The Hippo pathway controls organ size by regulating cell proliferation, apoptosis, and stem cell self-renewal. Past research suggested that the dysregulation of the Hippo pathway may contribute to cancer development.

The Core of the Mammalian Hippo Pathway

Not unlike the invertebrate cascade, in the mammalian Hippo pathway, the phosphorylation of the co-activators YAP and TAZ is caused by phosphorylation events via the Drosophila Mst ortholog, hippo and Wts (mammalian LATS1/2). Once phosphorylated, the protein kinase is activated, resulting in a series of changes in downstream processes.

Activation of the Mammalian Hippo Pathway

Yorkie (Yki) is a transcriptional co-activator; it cannot be directly combined with DNA, but needs to combine with the transcription factor Scalloped (Sd) to form the Yki-Sd complex, which plays a role in transcription regulation. The Yki-Sd transcription complex can be regulated by multiple genes related to cell proliferation and transcription regulation, such as E cyclin. When the organ reaches a certain size, the pathway is activated and phosphorylated (activated) Wts can be phosphorylated by Yki, and the 168th serine is activated. Yki binds to 14-3-3 after phosphorylation (inactivation). This process allows Yki to reside in the cytoplasm, which cannot form a transcriptional regulatory complex with Sd, and inhibit the transcription of downstream target genes.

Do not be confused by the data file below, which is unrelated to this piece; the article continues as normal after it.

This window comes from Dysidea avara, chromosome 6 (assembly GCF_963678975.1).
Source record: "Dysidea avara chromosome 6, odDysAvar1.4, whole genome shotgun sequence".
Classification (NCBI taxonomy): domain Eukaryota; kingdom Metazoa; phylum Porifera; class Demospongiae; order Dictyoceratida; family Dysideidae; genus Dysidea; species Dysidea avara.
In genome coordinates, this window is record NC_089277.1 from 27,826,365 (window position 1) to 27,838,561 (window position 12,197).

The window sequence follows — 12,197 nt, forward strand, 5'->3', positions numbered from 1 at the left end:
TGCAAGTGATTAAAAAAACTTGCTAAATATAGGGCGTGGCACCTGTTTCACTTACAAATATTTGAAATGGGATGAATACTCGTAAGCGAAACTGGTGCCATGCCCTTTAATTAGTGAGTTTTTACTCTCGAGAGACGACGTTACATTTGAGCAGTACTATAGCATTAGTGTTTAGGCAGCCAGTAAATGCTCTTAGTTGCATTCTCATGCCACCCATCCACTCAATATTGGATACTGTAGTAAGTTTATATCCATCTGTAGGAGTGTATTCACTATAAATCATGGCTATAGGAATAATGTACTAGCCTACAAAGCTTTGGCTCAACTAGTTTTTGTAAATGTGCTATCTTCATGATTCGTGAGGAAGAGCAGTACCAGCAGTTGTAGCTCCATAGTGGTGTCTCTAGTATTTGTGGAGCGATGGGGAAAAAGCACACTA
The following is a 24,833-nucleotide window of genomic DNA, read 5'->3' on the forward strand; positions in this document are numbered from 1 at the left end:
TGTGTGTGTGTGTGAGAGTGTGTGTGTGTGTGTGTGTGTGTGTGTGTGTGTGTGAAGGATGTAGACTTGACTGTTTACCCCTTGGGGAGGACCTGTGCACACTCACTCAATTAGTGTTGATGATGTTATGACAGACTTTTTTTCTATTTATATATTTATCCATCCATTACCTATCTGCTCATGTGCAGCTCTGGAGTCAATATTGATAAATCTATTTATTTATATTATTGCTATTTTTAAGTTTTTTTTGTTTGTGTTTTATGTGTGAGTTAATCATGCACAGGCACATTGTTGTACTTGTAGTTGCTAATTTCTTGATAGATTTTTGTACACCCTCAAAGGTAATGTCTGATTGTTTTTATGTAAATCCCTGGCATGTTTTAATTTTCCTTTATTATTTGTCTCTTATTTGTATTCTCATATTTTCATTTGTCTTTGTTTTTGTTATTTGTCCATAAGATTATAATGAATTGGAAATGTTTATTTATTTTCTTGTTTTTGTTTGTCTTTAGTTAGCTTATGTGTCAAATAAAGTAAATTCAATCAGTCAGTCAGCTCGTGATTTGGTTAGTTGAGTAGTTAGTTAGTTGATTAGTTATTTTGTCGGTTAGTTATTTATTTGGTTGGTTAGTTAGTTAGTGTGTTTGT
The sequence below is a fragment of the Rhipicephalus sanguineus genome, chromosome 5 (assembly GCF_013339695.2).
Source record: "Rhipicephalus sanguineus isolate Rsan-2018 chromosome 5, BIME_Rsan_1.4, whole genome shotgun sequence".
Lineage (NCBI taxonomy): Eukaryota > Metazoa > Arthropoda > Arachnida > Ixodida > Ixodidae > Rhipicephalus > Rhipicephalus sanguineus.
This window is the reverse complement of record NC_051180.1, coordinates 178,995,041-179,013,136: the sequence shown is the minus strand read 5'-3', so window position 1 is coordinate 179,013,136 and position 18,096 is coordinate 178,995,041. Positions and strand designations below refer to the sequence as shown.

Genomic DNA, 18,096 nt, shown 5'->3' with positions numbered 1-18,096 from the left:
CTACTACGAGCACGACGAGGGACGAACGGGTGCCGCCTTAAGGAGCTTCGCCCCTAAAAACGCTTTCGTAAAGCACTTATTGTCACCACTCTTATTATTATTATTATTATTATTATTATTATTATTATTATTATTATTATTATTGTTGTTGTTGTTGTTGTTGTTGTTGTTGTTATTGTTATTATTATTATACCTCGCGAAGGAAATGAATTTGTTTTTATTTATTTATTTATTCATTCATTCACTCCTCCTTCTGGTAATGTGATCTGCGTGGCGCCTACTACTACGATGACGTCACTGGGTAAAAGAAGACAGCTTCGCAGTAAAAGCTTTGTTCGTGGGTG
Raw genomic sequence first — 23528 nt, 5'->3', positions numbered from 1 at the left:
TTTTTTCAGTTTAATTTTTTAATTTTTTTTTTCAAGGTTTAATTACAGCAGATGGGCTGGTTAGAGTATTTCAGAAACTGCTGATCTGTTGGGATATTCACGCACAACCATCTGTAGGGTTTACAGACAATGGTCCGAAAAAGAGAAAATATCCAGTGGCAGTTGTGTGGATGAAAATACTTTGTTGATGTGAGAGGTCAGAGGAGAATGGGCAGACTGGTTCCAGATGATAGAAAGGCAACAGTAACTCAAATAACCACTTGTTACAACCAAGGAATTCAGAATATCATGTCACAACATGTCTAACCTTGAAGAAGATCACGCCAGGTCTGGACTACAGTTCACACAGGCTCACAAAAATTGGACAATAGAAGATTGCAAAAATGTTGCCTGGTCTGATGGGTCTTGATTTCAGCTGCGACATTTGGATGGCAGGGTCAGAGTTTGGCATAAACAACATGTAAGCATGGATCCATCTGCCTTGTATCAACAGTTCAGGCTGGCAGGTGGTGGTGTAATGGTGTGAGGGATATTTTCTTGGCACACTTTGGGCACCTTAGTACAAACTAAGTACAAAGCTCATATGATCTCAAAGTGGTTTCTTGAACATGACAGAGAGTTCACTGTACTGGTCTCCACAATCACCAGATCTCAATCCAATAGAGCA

Within the nucleus, both YAP and TAZ can activate gene transcriptions by binding to TEAD1/4. The activated genes (CTGF, AREG, BIRC5-2, FGF, and GLI-2) are required to promote cell growth and inhibit apoptosis. When phosphorylated by the SRC/ABL kinases, YAP and TAZ are then able to bind with p73 and activate proapoptotic gene transcriptions. Scientists have described more than one transcription factor as YAP/TAZ binding partners, but the functional significance of the factors require further research.